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How to Choose a Guardian for Your Minor Child(ren)

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If you have children who are minors, it is very important to 1) get a will and 2) choose a guardian to take care of them should you pass away before they are the age of majority. This can be a very, very difficult choice, especially if the father and mother do not agree on a guardian. It is a common estate planning problem, since usually both grandparents volunteer, or the child has two favorite aunts, etc.

However, making sure that your child is taken care of if an unfortunate accident should happen to both parents is very important. If the parents do not stipulate who they nominate as guardian in a will, the children will be chosen a guardian through a court process, which takes months, is expensive, and puts a great emotional toll on the children after their parents’ death.

There are some important factors to think about when choosing your child(ren)’s guardian. From parenting style to finding a stable living condition, as well as the existing relationship between the children and their nominated guardian, here are countless issues to contemplate before you make the final decision.

What follows is a list of only some of the important questions parents may want to ask themselves as they consider their options for guardian of their minor children:

1. Where is your potential guardian located? Moving, especially after a traumatic event like a parents’ death, can be hard for minors. Does your potential guardian live in the same city or same State?Will your child be able to stay in a familiar environment during the emotional transition, or will he or she have to move to another city or state? What part of town does the potential guardian live? Is their house located around good schools and safe neighborhoods?

2. How close is the child(ren) and the potential guardian? If the minor child and the potential guardian have an existing, close relationship, it will make the transition much easier for the child.  There will already be a relationship of trust, comfort, and the guardian will already know the likes and dislikes of the minor child. If you end up choosing  a family member or sibling that lives far away, you should try to establish a familiar relationship with the child and their potential guardian in case something happens to you.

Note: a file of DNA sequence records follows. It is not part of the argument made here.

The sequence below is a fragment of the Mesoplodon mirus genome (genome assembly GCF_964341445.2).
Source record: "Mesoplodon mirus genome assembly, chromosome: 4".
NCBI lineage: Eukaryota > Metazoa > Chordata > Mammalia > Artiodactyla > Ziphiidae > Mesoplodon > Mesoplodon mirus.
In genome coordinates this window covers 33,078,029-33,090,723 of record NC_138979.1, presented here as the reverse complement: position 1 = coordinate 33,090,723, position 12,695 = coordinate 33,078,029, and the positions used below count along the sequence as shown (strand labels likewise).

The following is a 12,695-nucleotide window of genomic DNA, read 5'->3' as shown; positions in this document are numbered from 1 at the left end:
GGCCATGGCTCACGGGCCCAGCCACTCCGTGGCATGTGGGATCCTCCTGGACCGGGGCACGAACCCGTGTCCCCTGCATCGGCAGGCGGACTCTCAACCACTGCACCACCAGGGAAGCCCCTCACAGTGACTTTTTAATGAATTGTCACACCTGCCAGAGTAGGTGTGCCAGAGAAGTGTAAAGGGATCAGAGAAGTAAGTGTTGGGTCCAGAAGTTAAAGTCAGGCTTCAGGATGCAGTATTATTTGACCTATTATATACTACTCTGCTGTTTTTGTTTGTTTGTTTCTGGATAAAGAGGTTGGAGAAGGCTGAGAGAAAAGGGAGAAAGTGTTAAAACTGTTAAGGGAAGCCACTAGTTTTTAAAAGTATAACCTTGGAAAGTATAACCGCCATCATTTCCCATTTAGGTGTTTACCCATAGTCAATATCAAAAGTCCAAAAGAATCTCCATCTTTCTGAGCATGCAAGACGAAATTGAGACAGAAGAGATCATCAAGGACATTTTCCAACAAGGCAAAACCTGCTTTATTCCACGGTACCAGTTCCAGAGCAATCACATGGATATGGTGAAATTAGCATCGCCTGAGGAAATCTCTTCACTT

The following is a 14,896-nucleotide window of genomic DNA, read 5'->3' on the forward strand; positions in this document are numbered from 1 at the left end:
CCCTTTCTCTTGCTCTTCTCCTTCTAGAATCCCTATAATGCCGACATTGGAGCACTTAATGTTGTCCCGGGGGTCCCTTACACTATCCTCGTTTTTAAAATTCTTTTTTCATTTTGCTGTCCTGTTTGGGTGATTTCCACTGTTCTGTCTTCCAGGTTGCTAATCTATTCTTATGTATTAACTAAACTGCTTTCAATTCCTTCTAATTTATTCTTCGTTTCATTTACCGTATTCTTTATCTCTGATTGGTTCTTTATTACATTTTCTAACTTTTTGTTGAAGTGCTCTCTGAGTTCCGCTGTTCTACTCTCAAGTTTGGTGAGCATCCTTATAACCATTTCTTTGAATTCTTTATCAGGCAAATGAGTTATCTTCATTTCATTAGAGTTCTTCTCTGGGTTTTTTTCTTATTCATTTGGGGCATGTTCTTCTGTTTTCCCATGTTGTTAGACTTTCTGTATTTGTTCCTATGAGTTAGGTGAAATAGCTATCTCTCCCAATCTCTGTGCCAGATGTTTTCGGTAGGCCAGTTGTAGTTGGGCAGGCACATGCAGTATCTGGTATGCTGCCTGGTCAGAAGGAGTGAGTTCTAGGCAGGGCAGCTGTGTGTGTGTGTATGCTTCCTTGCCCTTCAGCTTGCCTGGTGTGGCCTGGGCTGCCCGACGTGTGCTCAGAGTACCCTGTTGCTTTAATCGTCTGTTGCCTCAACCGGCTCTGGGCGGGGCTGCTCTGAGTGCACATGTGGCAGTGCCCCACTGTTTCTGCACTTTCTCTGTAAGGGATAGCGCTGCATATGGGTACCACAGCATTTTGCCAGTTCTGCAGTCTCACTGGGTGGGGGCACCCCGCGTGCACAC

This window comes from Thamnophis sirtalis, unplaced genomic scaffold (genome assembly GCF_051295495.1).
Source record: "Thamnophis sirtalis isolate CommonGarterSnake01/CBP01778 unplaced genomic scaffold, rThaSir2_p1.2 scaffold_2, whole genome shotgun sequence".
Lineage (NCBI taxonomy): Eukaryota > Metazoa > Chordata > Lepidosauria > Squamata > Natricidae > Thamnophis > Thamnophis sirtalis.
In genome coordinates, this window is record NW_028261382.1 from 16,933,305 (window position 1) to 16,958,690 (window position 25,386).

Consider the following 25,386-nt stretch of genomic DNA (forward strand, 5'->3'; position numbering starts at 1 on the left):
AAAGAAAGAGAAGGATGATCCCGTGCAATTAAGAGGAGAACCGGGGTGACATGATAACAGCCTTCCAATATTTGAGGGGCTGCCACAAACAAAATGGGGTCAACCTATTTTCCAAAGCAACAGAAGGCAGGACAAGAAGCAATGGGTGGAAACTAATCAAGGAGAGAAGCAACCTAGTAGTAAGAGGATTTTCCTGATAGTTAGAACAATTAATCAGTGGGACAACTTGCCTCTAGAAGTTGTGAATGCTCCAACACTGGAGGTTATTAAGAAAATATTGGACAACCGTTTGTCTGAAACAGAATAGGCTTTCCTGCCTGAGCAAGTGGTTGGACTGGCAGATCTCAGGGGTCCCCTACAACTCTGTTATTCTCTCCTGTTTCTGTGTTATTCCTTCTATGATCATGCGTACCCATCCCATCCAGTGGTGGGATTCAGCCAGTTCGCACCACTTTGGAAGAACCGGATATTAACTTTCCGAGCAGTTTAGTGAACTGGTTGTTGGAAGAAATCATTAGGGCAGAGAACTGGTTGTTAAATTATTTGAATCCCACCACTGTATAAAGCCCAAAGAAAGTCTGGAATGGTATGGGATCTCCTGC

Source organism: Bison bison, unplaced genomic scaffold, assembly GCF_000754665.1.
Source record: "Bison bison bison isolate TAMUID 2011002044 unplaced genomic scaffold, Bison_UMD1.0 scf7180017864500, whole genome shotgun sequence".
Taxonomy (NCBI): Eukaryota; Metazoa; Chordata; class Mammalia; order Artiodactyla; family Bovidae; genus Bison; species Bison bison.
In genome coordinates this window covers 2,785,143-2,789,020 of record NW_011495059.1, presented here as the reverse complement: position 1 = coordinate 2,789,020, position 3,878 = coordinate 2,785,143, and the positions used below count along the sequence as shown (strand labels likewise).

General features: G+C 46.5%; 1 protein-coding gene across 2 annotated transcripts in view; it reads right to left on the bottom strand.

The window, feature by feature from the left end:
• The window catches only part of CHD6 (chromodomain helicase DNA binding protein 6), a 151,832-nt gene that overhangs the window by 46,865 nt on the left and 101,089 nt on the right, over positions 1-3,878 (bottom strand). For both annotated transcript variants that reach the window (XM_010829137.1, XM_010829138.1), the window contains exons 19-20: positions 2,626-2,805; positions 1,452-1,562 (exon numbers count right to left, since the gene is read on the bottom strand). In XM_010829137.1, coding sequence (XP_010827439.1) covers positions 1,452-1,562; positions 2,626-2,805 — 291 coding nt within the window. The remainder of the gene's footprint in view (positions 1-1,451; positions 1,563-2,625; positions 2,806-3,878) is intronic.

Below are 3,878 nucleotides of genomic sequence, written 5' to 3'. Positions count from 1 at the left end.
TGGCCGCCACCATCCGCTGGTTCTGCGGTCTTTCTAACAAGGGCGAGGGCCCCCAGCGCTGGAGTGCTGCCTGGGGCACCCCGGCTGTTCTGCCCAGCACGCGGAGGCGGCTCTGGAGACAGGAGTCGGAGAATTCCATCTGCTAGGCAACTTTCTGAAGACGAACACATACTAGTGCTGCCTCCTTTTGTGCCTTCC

3. Is your potential guardian physically, emotionally, and financially prepared to take care of your child(ren)? While nominating grandparents seems like a great idea, since usually there is already a close bond and a relationship, an aging grandparent may not be physically  or emotionally fit to take care of your young child or your moody teenager. Similarly, a loved aunt, who has many student loans and lives in one-bedroom apartment, may not be financially fit, or have the time, to provide for the child(ren).

4. If your minor children have special needs, does you potential guardian have the knowledge or the skill to handle your child correctly?  A special needs child is a hard situation that can take the parents years to develop important skills that they need to have to correctly care for the child. When you are looking at potential guardians, be aware of their skills with special needs children, or encourage them to gain knowledge and develop skills in case they are ever needed.

5. Make sure to tell your potential guardian, and discuss it with them beforehand. It is very important to have a conversation with your potential guardian before you nominate them in you will. You can gauge how comfortable they are with the idea, and see if there is any reluctance before you nominate them for such an important task. Make sure you tell them of your parenting preferences, important features you want in your children’s care (religious, education), and tell them of your hopes for your children. Also, make sure your potential guardian knows that he/she can say no if they are unable to take on the responsibility, and make sure that you  have several backup nominations in case your first choice declines.

If you have minor children, it is very important that you nominate a guardian in a will. The task of nominating a guardian is not an easy one, and there may be disagreements between the two parents, but it is an important task that must be done. The minute you have children, you should be thinking of their futures and their safety, and that includes a situation if you and your spouse are no longer able to care for them. It will also give you a peace of mind, knowing that your children will be in good hands, and that the court will have little to no say in who will take care of your children.

If you would like to know more about creating a will and nominating a guardian, please call the offices of the Skillern Law firm today!

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2 Comments

  1. doodlesandwhimsy says:

    We’ve struggled with agreeing on this and I KNOW it’s important. Your questions are really making me think.
    Catherine Denton

  2. […] a will to discuss distribution, but also to name a guardian for your child(ren). Make sure to read a previous post about how to chose the right guardian for your […]

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